Search This Blog

Showing posts with label sudan. Show all posts
Showing posts with label sudan. Show all posts

Tuesday, January 9, 2018

Punt, the Mythical Land of Where?

Though there is archaeological evidence that people have been to Punt, there is no actual archaeological evidence of Punt itself. No structures, tombs, or definitively 'Puntite' artifacts have been found. Everything we know about the Land of Punt comes from the Ancient Egyptians who traded with them.

Image result for land of punt
A Puntite chieftain and his wife.
Most of what we know about the land of Punt comes from the mortuary temple of the Egyptian pharaoh, Hatsheput. Hatsheput, who is noted for having led Egypt into an era of wealth and prosperity, launched the largest recorded expedition into Punt. She was so proud of this expedition that she had it recorded on the walls of the temple dedicated to her. The brightly colored carvings depict a lush land, with beehive shaped houses set on stilts. It depicts Egyptians bringing back live trees, as well as animal skins and gold. The roots of the depicted trees can been seen around her temple.

Punt was very important to the Egyptians economically, and the two countries were close trade partners. As opposed to the deserts of Egypt, Punt was lush and brimming with life. They provided Egypt with incense trees, wood, and animal skins, while the Egyptians brought them jewelry, metal, and tools.

While Punt was certainly a wealthy land, trade wasn't the only reason the Egyptians were so intrigued about it. For the Egyptians, Punt was the land of their gods. Hathor, the goddess Hatsheput claimed as a mother, lived there, as did Ra. Many of the symbolic objects used in Egyptian religious practices came from Punt, and the Ancient Egyptians viewed Punt as their ancestral homeland.

Image result for land of punt
Egyptian soldiers on the expedition to Punt
The civilizations of Punt and Egypt flourished alongside each other for centuries, yet to this day the location of Punt has been 'lost'. While archaeologists have, and still are, plundering the sands of Egypt for answers about the past, archaeologists and scholars alike are still scratching their heads about Punt. As mentioned above, no structures or artifacts that are distinctively 'Puntite' in nature have been found, so no exact location can be pinned down, but thanks to Egyptian records, artwork, and writing, there are several working theories as to where Punt is.

The oldest (and least credible) theory is that Punt was located on the west coast of the Arabian Peninsula to the Northeast of Egypt. Put forward in 1850, this theory was based purely on the aromatic trees and gums that the Egyptians brought back from the land of Punt. Frankincense, one of the most recognizable trees brought from Punt, grows almost exclusively in the Southern Arabian Peninsula (modern Oman and Yemen), and around the Horn of Africa (modern Somalia, Djibouti, Eritrea, into Ethiopia).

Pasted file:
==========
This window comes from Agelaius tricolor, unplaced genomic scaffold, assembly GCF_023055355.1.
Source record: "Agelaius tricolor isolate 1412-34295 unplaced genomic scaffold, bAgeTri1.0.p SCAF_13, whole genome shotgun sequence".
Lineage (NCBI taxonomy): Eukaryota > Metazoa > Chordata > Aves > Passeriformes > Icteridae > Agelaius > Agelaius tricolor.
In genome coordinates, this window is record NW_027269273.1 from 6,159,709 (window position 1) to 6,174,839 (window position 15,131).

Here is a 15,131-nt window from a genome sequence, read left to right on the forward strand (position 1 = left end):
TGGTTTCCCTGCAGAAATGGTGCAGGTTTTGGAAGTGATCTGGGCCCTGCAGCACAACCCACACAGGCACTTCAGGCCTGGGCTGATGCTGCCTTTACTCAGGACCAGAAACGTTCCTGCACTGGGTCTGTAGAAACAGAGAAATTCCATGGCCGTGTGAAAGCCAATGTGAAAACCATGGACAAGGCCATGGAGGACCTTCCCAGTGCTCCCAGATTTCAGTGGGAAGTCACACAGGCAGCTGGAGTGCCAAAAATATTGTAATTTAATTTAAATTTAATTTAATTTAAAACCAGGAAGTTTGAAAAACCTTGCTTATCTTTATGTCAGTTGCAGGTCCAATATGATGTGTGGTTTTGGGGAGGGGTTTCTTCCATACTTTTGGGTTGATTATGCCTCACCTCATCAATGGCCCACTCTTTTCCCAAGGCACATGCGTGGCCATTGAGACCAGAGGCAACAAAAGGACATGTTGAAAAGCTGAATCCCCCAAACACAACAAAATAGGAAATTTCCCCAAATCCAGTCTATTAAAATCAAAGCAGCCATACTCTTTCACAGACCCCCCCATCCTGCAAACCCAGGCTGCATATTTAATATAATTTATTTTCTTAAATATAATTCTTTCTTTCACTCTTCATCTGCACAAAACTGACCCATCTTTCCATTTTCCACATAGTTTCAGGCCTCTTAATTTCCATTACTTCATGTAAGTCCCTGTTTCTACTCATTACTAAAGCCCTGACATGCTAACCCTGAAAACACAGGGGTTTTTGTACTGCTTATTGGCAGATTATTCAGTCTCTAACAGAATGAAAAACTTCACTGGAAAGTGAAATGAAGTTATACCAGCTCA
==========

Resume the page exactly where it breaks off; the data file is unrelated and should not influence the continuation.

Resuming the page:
Image result for land of punt
Puntite house surrounded by trees.
However, further reexamination of the reliefs on Hatsheput's temple disproved this theory. The reliefs depicted elephants, rhinoceroses, and giraffes--none of which are indigenous to Arabia. They are, however, indigenous to the Horn of Africa.

Coincidentally (or not!), Frankincense and myrrh trees are also indigenous to the horn. Additionally, the methods of transportation described by the Egyptians make sense for traveling to the Horn of Africa. The reliefs on Hatsheput's temple depict the Egyptians sailing in boats. The fish depicted below the boats can be positively identified as species which still live in the Red Sea. The Egyptians most likely sailed down the Red Sea, hugging the coast until they reached Punt. Additionally, they could have sailed down the Nile, dissembled their ships, and walked over land to Punt, returning the way they came or via the Red Sea.

From the Horn of Africa there are two major contenders for the location of the Land of Punt--the state of Puntland in Somalia, and a region in East Sudan/North Ethiopia.

Related image
Egyptian soldiers loading the boat for the expedition to
Punt. Note the fish under the boat.
The largest evidence in favor of Somalia is the linguistic and cultural similarities between current Somali society and Ancient Egyptian society. Somali shares several words with the same language spoken by the Ancient Egyptians, and historically they Somalis called their region 'Bunn', which the Egyptians could easily have translated as 'Pwenet', which has been translated to Punt. In addition, traditional Somali dances are very similar to the dances depicted in Ancient Egyptian reliefs.

In the favor of Sudan/Ethiopia is descriptions from the Greek traders who made it there as well. Greek writing about expeditions to Punt include descriptions of what is most likely today's Lake Tana, as well as Lake Awsa and the Island of Dak. There are several other descriptions that match geographical features in Ethiopia and Sudan. Add in the fact that there are large regions of incense tree (frankincense and myrrh) producing lands in these regions, it seems just as likely that Punt could be in the region that is now East Sudan and North Ethiopia.

Unfortunately, despite strong evidence for many of these places, there is no definitive archaeological proof of any of them, and it seems likely that the same scholarly argument started in the 1800s will continue for a while more. Personally, I'm dying of curiosity, so if you're an archaeologist, please move finding Punt to the top of your 'to-do' list.

Sources
Punt
Somalia: the Ancient Lost Kingdom of Punt is Finally Found
Will We Ever Discover the Elusive Land of Punt?
Where is Punt?
Punt, Historical Region, Africa